What is it about?

How can we make memories last? One of the best strategies to retain newly learned information in long-term memory is to recall it frequently. Testing yourself, for example, on new vocabulary significantly improves memory over simply re-studying the same vocabulary pairs. This phenomenon called the "testing effect" is a very robust finding in cognitive psychology, however, it has mostly been shown for verbal (e.g., textbook, vocabulary) materials. In this study, we ask if testing is also the best strategy for memorizing visual images. We find that testing improves long-term memory for associations that involve meaningful, well-known object images (linking a word with an image of a teapot or a car). For novel, meaningless shape images ('squiggles'), restudying is the more effective strategy. These findings support theories of the testing effect that emphasize the role of pre-existing knowledge, stored in neocortical brain areas, for stabilizing new memories.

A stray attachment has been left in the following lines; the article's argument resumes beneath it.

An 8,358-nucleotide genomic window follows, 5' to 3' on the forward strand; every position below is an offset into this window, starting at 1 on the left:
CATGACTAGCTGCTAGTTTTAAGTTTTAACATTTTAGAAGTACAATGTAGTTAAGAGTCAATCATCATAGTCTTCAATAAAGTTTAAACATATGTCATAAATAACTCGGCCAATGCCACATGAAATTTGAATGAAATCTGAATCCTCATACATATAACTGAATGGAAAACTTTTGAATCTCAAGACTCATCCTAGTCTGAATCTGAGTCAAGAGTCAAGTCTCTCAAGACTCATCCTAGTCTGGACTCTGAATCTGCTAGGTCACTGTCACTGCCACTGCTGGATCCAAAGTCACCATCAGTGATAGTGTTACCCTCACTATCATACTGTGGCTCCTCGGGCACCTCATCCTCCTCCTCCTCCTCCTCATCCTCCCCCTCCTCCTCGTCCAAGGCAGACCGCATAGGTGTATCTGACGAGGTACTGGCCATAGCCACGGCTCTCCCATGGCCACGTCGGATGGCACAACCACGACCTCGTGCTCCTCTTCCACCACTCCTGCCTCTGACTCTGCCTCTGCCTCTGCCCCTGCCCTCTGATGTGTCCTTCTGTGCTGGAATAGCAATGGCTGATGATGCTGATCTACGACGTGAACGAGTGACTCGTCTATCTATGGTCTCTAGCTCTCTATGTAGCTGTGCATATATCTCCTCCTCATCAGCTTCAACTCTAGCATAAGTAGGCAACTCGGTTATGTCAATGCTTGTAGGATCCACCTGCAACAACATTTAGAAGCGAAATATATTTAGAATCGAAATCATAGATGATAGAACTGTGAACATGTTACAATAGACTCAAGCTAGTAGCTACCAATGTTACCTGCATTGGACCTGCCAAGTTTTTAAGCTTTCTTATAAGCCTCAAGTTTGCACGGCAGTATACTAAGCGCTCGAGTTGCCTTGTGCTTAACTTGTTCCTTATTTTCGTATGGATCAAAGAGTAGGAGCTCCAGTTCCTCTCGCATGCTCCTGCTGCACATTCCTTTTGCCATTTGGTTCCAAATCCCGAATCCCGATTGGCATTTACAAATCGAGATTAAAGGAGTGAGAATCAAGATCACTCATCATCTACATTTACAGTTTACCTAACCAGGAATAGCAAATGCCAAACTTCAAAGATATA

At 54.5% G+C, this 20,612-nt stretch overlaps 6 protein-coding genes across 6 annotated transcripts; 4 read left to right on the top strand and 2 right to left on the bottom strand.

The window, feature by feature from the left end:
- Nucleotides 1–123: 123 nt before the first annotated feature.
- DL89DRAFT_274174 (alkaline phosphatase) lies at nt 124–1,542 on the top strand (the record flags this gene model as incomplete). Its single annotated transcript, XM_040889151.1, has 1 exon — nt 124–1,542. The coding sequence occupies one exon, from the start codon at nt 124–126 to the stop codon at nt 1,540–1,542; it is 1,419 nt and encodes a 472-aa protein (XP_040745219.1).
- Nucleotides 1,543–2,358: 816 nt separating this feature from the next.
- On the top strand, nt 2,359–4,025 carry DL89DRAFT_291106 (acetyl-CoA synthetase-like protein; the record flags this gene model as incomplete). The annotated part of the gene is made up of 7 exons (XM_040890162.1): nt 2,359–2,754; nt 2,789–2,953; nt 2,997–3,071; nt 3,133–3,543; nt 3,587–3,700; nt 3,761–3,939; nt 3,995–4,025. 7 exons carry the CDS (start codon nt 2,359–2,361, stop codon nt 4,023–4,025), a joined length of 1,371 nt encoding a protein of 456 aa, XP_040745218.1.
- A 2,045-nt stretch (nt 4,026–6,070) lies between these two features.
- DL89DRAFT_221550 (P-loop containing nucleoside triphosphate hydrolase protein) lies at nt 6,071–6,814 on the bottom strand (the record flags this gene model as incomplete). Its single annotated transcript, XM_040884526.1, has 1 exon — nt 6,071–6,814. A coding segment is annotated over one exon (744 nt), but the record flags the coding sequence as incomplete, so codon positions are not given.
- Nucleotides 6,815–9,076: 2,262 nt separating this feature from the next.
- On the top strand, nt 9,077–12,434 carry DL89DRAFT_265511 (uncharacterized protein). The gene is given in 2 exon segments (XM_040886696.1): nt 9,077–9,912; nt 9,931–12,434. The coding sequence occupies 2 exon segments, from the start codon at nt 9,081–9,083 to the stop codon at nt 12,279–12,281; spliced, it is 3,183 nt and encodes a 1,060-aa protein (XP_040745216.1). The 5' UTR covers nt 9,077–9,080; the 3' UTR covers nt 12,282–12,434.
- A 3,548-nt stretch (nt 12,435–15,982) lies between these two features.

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Why is it important?

Apart from their theoretical impact, these findings are relevant for educational settings, where it is important to know what learning strategies are most effective. The study's findings suggest that testing is a powerful strategy to enhance long-term retention for materials that can be integrated with pre-existing knowledge. For entirely novel materials that cannot be linked to known concepts, repeated visual exposure is the more effective way to make the information stick in memory.

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This page is a summary of: The testing effect for visual materials depends on preexisting knowledge., Journal of Experimental Psychology Learning Memory and Cognition, June 2023, American Psychological Association (APA),
DOI: 10.1037/xlm0001248.
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